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Putting the Pressure on in Practice

Blake Lyons channels a ton of his energy into making sure his players are mentally tough.

It’s one of the major reasons the Jones County (Georgia) High School softball program has been so successful in his 10 seasons at the helm.

Jones County captured a state title in 2010 to go along with two regional championships, while making the playoffs in all but one season. 

Prior to Jones County, Lyons helped start the Eagles Landing High School softball program and guided them to a state title in 1999.

One thing Lyons has strived to do over the years is to use practice time to instill the mental toughness needed on gameday.

“One thing we do is work on the plays after we or the other team make a mistake,” Lyons said of his approach. “If we make an error we are not allowed to make two errors in a row or the same mistake twice.”

Lyons also puts his team to work on routine drills, but usually with some kind of twist to keep players on their toes and learning.

“I also set up routine drills,” Lyons said, “Such as a fly ball drill for the entire team to work on communication and putting pressure on the players so not to just ‘shag balls’ but each catch matters or the drill starts over again after some sort of punishment, either sprints or push ups.”

Lyons seeks to ramp up the intensity for his players. While repetition is important in any practice, Lyons believes that it’s also pressure that players need to feel in order to make the play in a game situation.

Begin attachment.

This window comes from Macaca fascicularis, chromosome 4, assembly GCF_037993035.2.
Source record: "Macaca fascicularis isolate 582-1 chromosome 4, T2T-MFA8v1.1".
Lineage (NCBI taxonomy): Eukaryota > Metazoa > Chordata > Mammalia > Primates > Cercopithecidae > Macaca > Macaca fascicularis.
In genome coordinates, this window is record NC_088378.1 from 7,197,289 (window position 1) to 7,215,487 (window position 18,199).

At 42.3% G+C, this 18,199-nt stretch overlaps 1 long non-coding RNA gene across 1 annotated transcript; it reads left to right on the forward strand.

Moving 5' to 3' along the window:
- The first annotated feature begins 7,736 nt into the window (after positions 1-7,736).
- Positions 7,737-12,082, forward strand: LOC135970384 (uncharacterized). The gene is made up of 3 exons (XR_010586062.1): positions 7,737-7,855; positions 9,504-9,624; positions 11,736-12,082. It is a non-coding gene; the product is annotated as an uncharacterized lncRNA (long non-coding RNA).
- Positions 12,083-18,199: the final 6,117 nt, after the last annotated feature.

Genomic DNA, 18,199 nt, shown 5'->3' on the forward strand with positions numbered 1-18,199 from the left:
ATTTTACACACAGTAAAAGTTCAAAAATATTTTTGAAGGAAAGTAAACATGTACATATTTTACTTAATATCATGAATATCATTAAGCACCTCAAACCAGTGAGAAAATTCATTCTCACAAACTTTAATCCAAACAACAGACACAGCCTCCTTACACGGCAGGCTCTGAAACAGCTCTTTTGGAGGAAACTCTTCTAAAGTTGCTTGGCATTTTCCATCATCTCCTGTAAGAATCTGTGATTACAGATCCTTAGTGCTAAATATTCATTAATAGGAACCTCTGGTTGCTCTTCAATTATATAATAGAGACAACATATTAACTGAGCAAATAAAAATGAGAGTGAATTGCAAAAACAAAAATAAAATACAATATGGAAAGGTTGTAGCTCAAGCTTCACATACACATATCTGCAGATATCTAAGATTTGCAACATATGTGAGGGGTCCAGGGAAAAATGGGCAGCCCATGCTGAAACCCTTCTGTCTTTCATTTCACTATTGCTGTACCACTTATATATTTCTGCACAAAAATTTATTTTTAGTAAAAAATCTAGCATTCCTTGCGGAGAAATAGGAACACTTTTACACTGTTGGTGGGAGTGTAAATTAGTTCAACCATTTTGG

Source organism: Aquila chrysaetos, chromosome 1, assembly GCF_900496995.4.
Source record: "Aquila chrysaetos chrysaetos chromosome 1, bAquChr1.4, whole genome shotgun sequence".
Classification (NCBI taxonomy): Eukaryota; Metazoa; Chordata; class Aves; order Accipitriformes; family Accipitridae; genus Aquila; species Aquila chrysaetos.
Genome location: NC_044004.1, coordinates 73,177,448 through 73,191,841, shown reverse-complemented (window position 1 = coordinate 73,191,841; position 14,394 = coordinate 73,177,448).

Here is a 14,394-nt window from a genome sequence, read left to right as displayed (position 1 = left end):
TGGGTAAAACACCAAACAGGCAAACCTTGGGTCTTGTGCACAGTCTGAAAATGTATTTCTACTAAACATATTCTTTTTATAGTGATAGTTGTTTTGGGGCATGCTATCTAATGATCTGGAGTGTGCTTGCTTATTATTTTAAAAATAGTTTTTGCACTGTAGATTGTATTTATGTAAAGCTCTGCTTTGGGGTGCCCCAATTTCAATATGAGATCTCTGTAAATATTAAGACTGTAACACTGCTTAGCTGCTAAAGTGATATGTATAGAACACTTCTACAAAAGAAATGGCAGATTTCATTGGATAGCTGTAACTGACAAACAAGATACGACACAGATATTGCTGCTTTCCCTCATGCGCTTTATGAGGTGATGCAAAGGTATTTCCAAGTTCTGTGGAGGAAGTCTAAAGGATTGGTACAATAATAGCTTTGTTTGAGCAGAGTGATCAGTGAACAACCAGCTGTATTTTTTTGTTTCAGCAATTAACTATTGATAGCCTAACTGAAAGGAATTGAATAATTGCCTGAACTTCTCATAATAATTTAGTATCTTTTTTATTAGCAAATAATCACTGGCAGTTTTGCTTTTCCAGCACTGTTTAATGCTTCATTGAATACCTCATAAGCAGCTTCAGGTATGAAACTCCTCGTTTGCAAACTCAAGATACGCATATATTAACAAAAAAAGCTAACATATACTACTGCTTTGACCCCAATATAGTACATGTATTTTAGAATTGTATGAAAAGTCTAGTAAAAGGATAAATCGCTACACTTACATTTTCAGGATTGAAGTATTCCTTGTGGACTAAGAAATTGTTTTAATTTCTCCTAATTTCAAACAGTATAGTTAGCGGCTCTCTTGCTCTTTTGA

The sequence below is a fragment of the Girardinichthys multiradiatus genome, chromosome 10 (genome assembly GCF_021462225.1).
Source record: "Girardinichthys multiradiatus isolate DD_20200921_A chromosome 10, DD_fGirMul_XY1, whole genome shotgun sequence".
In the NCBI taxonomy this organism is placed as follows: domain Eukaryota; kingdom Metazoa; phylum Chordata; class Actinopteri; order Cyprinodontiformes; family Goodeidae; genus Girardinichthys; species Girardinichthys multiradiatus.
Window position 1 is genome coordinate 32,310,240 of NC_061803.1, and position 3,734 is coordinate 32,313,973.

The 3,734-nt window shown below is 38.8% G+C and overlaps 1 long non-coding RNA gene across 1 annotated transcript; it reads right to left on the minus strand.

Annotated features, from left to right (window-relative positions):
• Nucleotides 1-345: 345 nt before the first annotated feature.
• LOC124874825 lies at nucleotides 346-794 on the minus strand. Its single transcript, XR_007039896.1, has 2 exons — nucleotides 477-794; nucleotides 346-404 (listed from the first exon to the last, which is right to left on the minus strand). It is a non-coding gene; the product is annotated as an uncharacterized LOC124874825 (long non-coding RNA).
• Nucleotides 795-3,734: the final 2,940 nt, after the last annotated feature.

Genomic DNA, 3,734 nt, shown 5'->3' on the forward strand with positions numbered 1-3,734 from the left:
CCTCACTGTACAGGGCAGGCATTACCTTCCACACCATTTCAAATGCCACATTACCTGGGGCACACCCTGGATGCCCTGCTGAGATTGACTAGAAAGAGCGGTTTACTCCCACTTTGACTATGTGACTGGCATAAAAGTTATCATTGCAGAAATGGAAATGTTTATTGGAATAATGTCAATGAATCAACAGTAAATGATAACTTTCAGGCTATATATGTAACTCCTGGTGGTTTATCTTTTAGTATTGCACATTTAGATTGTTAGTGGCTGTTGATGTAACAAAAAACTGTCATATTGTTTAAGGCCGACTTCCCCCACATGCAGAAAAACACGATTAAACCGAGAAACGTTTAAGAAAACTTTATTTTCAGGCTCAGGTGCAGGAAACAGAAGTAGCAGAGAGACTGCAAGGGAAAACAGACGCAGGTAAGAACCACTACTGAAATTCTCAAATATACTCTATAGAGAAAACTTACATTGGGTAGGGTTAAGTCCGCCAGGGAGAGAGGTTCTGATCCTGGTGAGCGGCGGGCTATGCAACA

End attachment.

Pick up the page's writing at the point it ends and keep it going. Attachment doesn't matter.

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“The routine fly ball isn't so routine when a state championship is at stake. Players can catch a fly ball 100 out of 100 times when just shagging fungos.”

One of these drills starts with his entire team in the outfield, with infielders behind the infield dirt and outfielders behind them to replicate game situation pop flies and fly balls.

“The team has to cover all grass from behind the infield dirt to the fence from foul line to foul line. Coach hits a fly ball and fielders have to ‘call it’ using what ever words the team uses. Outfielders have priority over infielders because they are coming in just like a real game. Once a player catches the ball they come off the field. 

“And the next fly ball is hit. As players catch the ball, each player comes off the field. If more than half the team is left when a ball hits the grass from being missed, the team does clap push-ups for the number of players left in the outfield. If the ball is missed and less than half the team is left in the outfield them the team goes to home plate and sprints a base for each player already out. Restart the drill with all players until the drill is complete. A routine fly ball is no longer routine.”

Injecting intensity into practice helps prevent it from becoming rote, and ensures players will be ready when the lights are brightest. 

“Being successful isn't how you are on the good days, we are all good on the good days, but it's how you find a way to contribute on the bad days. You may not hit well that day or pitch well, but do you have a positive mental approach so others aren't distracted by your self-pity so they can hopefully have a good day themselves therefore helping the team? In real life tough days are there, how do you fight through them? We teach in our program what to do on bad days to help the team.”

From GameChanger and Rolando Rosa.

Softball, Softball Player Development, Softball Tips & Drills